Custom glass gobo installation which side to lamp?

JChenault

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Jan 5, 2009
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seattle, wa USA
i have a custom glass gobo I am reusing from a prior production. One side is the glass, and the custom part appears to be deposited ( painted or printed) on the other side. The two sides are clearly different ( I think this was a Rosco gobo, but I am not at all sure)

Which side wants go towards the lamp? The clear glass side or the printed on side?

Thanks in advance
 
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derekleffew

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Does "upside down and backwards" not apply?
"So the lamp can read it?"
Is it going into a "moving light," SourceFour, or 360Q?


I do hope @GreyWyvern is within earshot.
 
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GreyWyvern

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Fort Wayne, IN
Not really being a lightning person and having only used metal when I have been coerced into it, I don't know much about gobos. I do know "upsidedown and backwards" when it matters. On some glass gobos, side matters, but others don't. Hopefully @Kelite is within earshot to help out.
 

RonaldBeal

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TN
The irony is that while that link says "Multi Layer glass gobos should always have the dichroic layers of glass installed away from the lamp" when I worked for Vari-Lite, they said the exact opposite for their gobos in VL-2s and VL6s (gobos manufactured in house). Certainly, I am sure there are differences in manufacturing between the different gobos, but goes down to "what does the manufacturer recommend?"

The reason I was given for coated side towards lamp, is that the coating reflected not just visible light but IR and UV, and having that on the lamp side reduced the thermal heating of the glass, where as having it reversed meant that a lot of that energy passed through the glass twice, (once on the way in, and again being reflected out) so impurities in the glass absorbed more heat.

Just my recollections.
RB
 
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JChenault

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seattle, wa USA
Upside down and backewards does not help in this case ( it is semetrical right to left ). It goes into a moving light ( revolution )

For now I am putting the “ printed” side away from the lamp

As the gag is only up for work 20 seconds or so it is probably not a big deal
 

Kelite

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Fort Wayne IN, USA
Hi guys!
Depending upon the manufacturer of the glass pattern as well as the age, processes have stayed fairly consistent over the years. As Ronald Beal pointed out:

"The reason I was given for coated side towards lamp, is that the coating reflected not just visible light but IR and UV, and having that on the lamp side reduced the thermal heating of the glass"

Reflecting heat energy is a plus for any medium in a lighting fixture, whether that be a glass gobo or a gelstring in a color scroller. The rule of thumb with b/w and colored glass is placing the most reflective surface toward the light source, darker away. Being able to redirect IR and UV back at the reflector (glass reflector, hopefully) to keep the gobo cooler is the plan. Placing the darker side towards the lens also minimizes reflection ands halo.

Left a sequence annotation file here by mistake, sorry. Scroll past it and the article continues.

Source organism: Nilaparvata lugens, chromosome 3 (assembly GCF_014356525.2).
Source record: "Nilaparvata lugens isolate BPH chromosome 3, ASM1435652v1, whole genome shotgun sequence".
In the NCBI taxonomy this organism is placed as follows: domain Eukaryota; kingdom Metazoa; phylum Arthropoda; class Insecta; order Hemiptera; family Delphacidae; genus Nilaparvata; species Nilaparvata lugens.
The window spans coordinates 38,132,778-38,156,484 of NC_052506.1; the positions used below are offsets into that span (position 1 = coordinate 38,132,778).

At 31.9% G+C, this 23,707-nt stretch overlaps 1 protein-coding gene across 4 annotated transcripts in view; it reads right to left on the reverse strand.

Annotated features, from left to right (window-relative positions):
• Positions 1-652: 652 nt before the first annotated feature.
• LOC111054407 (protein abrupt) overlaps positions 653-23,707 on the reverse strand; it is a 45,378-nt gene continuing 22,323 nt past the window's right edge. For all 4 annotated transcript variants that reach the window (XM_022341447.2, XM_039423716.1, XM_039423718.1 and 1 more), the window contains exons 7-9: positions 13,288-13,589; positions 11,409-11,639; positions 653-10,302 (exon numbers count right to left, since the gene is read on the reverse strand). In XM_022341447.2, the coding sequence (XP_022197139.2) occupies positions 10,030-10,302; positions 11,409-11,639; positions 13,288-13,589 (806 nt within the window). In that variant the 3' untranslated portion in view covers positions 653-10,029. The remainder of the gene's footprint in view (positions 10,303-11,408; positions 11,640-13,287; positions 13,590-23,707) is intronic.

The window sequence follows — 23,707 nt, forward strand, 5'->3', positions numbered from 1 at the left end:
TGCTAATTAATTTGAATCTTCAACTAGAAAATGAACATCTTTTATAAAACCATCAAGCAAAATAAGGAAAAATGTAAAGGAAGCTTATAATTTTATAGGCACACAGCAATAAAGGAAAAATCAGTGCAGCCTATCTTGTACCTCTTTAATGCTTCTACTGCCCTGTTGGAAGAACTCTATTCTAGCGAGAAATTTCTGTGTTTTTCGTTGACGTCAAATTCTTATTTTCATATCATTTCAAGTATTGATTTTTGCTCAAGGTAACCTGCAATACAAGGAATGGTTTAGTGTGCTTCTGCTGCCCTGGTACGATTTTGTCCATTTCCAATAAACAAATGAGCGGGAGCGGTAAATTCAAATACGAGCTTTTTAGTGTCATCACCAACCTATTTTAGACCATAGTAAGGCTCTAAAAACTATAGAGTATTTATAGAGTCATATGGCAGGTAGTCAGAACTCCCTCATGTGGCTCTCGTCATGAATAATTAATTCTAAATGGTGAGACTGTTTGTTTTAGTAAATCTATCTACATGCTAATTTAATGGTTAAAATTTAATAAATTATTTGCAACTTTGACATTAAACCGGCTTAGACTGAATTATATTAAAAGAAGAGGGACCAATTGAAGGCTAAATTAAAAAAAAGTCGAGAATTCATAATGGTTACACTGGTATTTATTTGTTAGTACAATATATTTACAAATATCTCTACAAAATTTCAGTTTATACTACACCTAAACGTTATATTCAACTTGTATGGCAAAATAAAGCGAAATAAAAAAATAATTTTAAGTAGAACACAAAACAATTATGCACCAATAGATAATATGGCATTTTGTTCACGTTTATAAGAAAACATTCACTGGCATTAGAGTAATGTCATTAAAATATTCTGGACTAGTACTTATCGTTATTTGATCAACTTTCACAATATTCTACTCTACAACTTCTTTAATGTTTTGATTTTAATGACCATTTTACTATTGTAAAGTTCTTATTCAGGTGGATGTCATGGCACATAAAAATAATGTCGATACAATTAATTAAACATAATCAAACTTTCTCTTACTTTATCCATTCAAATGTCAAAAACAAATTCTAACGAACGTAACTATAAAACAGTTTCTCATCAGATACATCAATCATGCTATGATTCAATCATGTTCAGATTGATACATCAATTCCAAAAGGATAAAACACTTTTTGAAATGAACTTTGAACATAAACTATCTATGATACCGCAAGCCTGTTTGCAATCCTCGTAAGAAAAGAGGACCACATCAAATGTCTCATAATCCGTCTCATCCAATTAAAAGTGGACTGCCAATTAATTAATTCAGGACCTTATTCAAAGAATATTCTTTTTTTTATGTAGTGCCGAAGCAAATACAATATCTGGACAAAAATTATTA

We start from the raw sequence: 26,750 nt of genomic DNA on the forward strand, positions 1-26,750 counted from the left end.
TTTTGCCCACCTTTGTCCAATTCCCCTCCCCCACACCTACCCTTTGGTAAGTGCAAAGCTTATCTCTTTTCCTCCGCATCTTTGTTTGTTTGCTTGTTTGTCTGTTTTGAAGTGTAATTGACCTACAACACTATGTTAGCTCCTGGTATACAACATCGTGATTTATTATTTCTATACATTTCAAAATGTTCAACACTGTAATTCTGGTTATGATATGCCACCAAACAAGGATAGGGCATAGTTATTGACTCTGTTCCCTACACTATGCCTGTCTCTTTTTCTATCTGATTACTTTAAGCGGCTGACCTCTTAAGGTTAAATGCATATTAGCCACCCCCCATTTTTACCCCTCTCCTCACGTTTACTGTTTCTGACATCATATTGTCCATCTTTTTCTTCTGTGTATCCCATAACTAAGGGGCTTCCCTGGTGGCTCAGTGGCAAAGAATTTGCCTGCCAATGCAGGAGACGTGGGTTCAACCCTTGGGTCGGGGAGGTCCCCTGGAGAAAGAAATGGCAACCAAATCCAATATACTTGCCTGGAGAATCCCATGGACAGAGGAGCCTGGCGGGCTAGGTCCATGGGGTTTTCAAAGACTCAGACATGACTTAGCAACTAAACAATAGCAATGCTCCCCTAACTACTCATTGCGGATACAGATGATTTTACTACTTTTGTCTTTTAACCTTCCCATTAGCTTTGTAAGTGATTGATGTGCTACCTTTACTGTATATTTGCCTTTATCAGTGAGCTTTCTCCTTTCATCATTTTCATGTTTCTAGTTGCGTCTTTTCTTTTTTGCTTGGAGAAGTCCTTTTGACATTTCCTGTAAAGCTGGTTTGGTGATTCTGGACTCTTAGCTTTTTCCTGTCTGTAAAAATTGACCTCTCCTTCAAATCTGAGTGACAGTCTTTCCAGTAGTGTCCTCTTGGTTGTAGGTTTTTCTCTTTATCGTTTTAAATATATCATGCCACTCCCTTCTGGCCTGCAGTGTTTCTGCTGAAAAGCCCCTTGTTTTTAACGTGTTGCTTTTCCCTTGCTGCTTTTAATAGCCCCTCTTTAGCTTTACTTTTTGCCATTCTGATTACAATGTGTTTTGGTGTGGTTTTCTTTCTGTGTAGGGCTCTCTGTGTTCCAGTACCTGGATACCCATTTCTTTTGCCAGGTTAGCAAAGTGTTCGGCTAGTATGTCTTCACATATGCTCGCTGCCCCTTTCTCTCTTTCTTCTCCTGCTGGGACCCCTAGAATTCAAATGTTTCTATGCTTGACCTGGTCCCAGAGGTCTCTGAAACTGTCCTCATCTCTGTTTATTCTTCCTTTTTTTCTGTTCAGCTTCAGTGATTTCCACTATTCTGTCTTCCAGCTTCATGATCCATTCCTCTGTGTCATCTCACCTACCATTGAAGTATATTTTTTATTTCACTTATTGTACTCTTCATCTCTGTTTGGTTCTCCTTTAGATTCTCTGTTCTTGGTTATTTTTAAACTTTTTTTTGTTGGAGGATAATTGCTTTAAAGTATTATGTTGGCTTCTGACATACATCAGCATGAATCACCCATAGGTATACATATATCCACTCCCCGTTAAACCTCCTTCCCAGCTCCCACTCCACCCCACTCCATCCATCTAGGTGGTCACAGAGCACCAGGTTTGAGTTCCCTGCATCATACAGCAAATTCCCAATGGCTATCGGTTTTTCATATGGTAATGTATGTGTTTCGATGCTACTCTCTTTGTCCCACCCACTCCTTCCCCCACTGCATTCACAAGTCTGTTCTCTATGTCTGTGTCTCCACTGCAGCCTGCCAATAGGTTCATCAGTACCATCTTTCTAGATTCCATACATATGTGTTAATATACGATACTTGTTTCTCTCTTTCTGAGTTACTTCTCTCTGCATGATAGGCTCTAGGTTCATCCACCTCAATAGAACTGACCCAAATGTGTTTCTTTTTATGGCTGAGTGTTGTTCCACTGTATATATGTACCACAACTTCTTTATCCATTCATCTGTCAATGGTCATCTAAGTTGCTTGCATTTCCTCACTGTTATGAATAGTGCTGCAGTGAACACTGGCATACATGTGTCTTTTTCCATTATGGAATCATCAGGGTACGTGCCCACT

JC, is there a shinier side to your glass gobo?
 

SS Minnow

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Jul 8, 2016
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USA
I was once taught that a gobo image flips every time it passes through a lens, which technically means that you would have to know how many lenses you are passing the image through, depending on the fixture, to know which side needs to be toward the lamp which would also determine which side of the gobo gets coated. This of course would really only be crucial for gobos with text and branding, not so much for a breakup pattern... Just sayin'...
 

JChenault

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Jan 5, 2009
Location
seattle, wa USA
Hi guys!
Depending upon the manufacturer of the glass pattern as well as the age, processes have stayed fairly consistent over the years. As Ronald Beal pointed out:

"The reason I was given for coated side towards lamp, is that the coating reflected not just visible light but IR and UV, and having that on the lamp side reduced the thermal heating of the glass"

Reflecting heat energy is a plus for any medium in a lighting fixture, whether that be a glass gobo or a gelstring in a color scroller. The rule of thumb with b/w and colored glass is placing the most reflective surface toward the light source, darker away. Being able to redirect IR and UV back at the reflector (glass reflector, hopefully) to keep the gobo cooler is the plan. Placing the darker side towards the lens also minimizes reflection ands halo.

JC, is there a shinier side to your glass gobo?
The shinier side / more reflective side is the one which has no pigment/dye on the surface. It is facing the lamp / reflector at this time
 
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derekleffew

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I was once taught that a gobo image flips every time it passes through a lens, which technically means that you would have to know how many lenses you are passing the image through, depending on the fixture, ...
SourceFour 19°, 26°, & 50° have one lenses. SourceFour 36° has two. Gobo with text goes the same way in all.
Myth busted.
 
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